Occupied America also contributes to a new wave of histories that both recover the violence of the American Revolution and examine its effect on the contours of the event. In the last several years, historians have begun to take a tack first suggested by John Shy in the 1970s, demonstrating that violence had a transformative effect on the revolution—transforming what had been understood to be a relatively conventional war for national independence into a chaotic and asymmetrical revolutionary struggle. In these new narratives, we find that armed conflict begat seemingly endless cycles of revenge killings on the frontiers, the destruction of Native American communities throughout North America, the deaths of tens of thousands of enslaved and free blacks, and the mistreatment of prisoners of war on all sides. Historians have begun to argue convincingly that this bloodshed radicalized, intensified, and changed the stakes of the revolutionary project just as much as political developments and the social changes that occurred alongside the butchery. The story of urban occupations fits into this new, violent turn in studies of the American Revolution, demonstrating how intimate experiences of military conquest and martial rule changed the nature of imperial authority—and people's responses to it—over the course of the war.
Although it does not feature in most narratives, military occupation and the experience of the revolution in cities have not totally escaped the notice of American historians, and this study owes a great deal to works which have allowed us to understand urban life in revolutionary America. A long tradition of urban social history has demonstrated port towns' essential role in the course of the revolution, analyzing politics in the social context of municipal development. Still, most stop short of the war years, instead focusing on the period of imperial crisis between 1763 and 1775. Several works have analyzed the events of military rule in each city occupied by the British, revealing important social, political, and cultural aspects of each specific context. Most recently, explorations of occupied Philadelphia and Charleston use military rule as a canvas to depict the fungibility and interconnectedness of political authority, allegiance, and social relationships under wartime conditions. As a comparative study, Occupied America synthesizes many of these contributions, using the rich backdrop they provide to focus on the lived experience of occupation across the temporal and geographic breadth of the entire Revolutionary War.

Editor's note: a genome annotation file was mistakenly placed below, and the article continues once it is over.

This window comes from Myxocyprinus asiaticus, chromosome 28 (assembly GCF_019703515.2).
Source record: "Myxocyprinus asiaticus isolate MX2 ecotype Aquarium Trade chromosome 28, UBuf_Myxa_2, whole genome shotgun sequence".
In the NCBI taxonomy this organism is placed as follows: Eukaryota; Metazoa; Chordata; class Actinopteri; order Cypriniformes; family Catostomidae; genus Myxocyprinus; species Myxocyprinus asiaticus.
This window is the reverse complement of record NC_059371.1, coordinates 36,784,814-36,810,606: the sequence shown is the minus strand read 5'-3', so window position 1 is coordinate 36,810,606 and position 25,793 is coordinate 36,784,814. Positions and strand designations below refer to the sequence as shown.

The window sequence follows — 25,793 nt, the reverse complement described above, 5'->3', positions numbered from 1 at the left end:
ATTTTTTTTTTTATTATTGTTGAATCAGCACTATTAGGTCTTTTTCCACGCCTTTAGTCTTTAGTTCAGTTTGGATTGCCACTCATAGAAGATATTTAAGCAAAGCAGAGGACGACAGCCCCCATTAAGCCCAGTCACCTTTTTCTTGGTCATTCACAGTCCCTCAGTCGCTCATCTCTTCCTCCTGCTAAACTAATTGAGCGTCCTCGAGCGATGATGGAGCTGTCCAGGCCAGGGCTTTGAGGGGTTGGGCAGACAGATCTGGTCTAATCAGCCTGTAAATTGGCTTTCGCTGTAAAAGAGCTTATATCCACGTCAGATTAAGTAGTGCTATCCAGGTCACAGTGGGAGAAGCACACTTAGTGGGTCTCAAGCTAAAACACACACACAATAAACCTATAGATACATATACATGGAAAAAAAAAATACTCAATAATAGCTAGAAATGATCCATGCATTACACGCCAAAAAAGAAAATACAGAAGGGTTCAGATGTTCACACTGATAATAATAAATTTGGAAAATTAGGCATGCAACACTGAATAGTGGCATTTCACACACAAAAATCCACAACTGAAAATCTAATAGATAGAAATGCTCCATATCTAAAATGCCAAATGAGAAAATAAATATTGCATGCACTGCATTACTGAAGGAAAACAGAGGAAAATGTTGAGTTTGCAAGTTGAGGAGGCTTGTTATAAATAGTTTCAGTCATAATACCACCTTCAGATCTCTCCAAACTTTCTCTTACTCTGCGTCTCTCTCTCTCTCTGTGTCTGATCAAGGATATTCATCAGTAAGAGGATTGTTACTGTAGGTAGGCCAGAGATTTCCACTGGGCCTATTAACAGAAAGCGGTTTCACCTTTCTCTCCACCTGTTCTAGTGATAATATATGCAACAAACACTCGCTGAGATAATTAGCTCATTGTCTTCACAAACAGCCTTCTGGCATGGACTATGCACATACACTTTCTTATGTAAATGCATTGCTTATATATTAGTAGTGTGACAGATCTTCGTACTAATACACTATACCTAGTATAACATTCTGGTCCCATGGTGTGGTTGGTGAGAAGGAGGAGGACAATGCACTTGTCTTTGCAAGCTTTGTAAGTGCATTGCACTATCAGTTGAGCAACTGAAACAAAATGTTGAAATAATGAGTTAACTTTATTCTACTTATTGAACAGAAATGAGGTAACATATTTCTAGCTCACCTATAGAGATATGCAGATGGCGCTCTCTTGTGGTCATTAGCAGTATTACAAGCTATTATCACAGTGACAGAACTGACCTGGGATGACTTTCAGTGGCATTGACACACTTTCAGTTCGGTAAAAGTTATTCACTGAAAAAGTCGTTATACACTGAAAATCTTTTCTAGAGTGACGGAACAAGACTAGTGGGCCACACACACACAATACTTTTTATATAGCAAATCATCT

Because of the volume of ink spilled on the American Revolution over the past two centuries, and because of the paucity of surviving records from a chaotic, unstable period, many of the sources used to explore the revolutionary occupations will be recognizable to students of the era. The stories of individuals like the enslaved South Carolina carpenter Boston King, the Philadelphia diarist Elizabeth Drinker, the restored Georgia governor Sir James Wright, and the New York jurist William Smith Jr. have been told by other scholars—often at great length. But, drawn together, these narratives and other, lesser-known ones shed new light on the commonalities of experience across their respective cities. Still, some familiar figures, such as the political economist Tench Coxe and the reluctant loyalist Joseph Galloway, play unexpected roles when examined in the context of military rule. And other, more obscure people, such as customs collector Andrew Elliot of New York and colonial attorney general James Simpson of South Carolina, assume new significance when considered for their roles in conceiving and administering occupation governments. These well-known narratives, combined with lesser-known archival evidence—drawn from contemporary newspapers, the writings of civilians and soldiers in occupied cities, official military records, and other sources depicting life on the ground under military rule—give as full an accounting as possible of the experience of occupation for people of diverse ethnicities, social backgrounds, and nationalities. In so doing, they demonstrate that the experience of military occupation played a decisive role in the course and outcomes of the American Revolution.
Military rule marked urban life during the Revolutionary War, from its earliest days until its close. In Boston, the presence of British forces to enforce trade regulations became a full-fledged occupation with the appointment of General Thomas Gage as military governor of Massachusetts in 1774, displacing the colony's civil government. After Boston's evacuation in March 1776, New York City became British headquarters for the remainder of the war; its citizens lived under army authority from September 1776 until November 1783. In the winter of 1776, imperial forces garrisoned Newport, Rhode Island, to secure its valuable harbor, protect the Royal Navy's route to New York, and combat rebel privateers operating out of New England. The British Army occupied Philadelphia during the winter of 1777 and the spring of 1778, as part of a wider campaign to retake the middle colonies and break the will of the Continental Congress, and then withdrew after France's entry into the war forced the Crown to deploy troops elsewhere. In late 1779, British commanders focused their efforts on the southern colonies. They abandoned the garrison at Newport and invested troops in Savannah, Georgia, and, in the summer of 1780, Charleston, South Carolina, both of which remained under military rule until late 1782. One by one, occupied cities became strongholds from which the British government attempted to restore imperial rule to the rest of the colonies and also served as refugee camps for those fleeing violence or persecution in the revolutionary-held countryside.